As Europe mulls banning public use of facial recognition systems, a new and potentially scary avatar of the technology has come to light.
Clearview AI, a US-based company, has developed a system that can identify your personal information - like name, address and other details - using nothing but your mugshot.
Here's all you need to know about it.
Clearview AI's app being used for criminal identification
As first revealed by The New York Times, Clearview AI's tech, which comes in the form of an app, is being used by hundreds of law enforcement agencies in the US to track down dangerous perpetrators and solve the toughest cold cases ever.
It just scans a photograph of a suspect and throws a potential match with all the necessary details.
Database of 3 billion pictures, sourced from the internet
Clearview has curated a database of more than 3 billion pictures, sourced from different corners of the internet - including sites like Facebook, YouTube, and Venmo.
When an agency submits the mugshot of a perpetrator, the app compares it to the information in the database and pulls up potential matches, along with the links to the sites those photos had originally appeared on.
With source links, names and other details can be mined
After getting a match and accessing the original source of the database photo, law enforcement agencies can easily source the name of a suspect as well as other details they may have shared in the public domain - workplace, hometown, college name et al.
Apparently, some major cases have been solved with this app
While the app isn't available to the general public, Clearview's website states that the tool has been used to help "law enforcement track down hundreds of at-large criminals, including murderers, pedophiles, terrorists, and sex traffickers."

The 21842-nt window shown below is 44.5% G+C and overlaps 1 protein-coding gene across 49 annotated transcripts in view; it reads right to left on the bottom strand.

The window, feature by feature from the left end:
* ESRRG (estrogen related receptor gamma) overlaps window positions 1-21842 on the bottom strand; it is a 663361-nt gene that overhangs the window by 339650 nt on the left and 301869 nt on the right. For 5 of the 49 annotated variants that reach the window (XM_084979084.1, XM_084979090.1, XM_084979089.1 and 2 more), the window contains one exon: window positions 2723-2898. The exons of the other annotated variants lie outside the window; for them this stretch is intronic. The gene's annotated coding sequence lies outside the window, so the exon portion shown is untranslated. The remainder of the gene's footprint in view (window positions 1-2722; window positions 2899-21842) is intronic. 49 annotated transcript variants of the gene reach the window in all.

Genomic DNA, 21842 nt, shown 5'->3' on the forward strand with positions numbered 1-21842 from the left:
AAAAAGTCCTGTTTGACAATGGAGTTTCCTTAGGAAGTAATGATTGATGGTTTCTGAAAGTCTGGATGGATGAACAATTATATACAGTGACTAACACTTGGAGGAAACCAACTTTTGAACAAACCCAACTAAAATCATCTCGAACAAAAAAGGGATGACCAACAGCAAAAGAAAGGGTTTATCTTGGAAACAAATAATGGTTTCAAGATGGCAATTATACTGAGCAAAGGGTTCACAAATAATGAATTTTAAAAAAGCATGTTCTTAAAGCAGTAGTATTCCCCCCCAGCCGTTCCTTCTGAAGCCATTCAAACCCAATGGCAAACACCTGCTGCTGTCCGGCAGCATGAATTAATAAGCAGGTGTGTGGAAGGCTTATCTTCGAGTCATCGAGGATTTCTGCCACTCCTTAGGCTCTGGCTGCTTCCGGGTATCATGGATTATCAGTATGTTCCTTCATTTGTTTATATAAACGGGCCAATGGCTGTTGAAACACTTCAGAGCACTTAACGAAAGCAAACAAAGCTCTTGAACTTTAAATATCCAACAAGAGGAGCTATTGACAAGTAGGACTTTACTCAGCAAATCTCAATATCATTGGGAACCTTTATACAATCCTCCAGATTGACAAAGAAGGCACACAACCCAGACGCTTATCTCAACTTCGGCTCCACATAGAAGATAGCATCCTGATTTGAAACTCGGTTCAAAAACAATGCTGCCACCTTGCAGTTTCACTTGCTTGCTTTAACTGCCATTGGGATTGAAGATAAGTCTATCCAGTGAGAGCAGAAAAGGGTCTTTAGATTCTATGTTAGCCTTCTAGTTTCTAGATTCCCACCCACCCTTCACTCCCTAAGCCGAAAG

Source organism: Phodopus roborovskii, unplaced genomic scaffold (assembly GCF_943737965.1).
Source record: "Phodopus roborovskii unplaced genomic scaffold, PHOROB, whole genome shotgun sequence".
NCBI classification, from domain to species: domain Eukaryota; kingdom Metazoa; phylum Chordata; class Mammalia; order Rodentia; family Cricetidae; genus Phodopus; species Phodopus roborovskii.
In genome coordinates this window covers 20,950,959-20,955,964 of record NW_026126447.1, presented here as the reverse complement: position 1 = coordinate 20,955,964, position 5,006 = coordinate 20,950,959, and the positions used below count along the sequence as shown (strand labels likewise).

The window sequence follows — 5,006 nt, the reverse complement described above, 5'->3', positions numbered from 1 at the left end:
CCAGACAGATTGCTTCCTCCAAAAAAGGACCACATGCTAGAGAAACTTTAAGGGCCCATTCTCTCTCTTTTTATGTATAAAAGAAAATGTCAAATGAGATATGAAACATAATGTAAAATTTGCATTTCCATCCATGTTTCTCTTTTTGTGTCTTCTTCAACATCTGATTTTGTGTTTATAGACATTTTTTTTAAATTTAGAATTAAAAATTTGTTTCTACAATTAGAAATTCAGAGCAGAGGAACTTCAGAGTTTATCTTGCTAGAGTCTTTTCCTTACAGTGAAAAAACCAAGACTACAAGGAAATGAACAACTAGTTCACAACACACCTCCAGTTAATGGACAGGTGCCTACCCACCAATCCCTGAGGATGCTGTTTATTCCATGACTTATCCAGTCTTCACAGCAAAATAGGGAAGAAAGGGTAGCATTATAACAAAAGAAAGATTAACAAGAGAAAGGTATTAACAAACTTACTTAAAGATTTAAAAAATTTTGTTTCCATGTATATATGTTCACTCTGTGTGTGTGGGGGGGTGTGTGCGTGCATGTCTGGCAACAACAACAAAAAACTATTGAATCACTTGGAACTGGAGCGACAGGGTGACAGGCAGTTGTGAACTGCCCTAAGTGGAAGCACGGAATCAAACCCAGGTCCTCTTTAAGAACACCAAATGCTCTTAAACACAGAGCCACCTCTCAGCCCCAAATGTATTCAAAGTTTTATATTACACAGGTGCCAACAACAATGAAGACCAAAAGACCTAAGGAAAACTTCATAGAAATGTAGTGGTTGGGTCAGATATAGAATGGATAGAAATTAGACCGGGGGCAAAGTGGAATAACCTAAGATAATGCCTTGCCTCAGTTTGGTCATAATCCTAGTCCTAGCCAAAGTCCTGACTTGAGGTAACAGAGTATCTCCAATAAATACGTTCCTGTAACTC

Beyond that, the tool has also been used to "help exonerate the innocent and identify the victims of crimes including child sex abuse and financial fraud."
Still, many are concerned about Clearview's tech
Even though Clearview claims that its tech only sifts through publicly available information, many people are worried about the potential misuse of the app.
Specifically, the concerned parties think that governments could abuse the system by using it as a tool of mass surveillance while individuals could use it as a way to stalk people they would run into on the road.
There is also the possibility of false match
Beyond stalking/surveillance, there is also the general concern that the tech used by the company could mislead law enforcement agencies by returning false matches. Clearview, on its part, claims that an independent panel of experts rated its tech as 100% accurate across all demographic groups.
FBI, Canadian Law Enforcement using Clearview
Currently, the Clearview app is being used by several law enforcement agencies, including the FBI, which has its own database of 641 million images of US citizens, and the Sex Crimes Unit of Canadian Law Enforcement.
The company hasn't said anything about making it publicly available (which could increase the risk of abuse), but its investors say that it will happen in the future.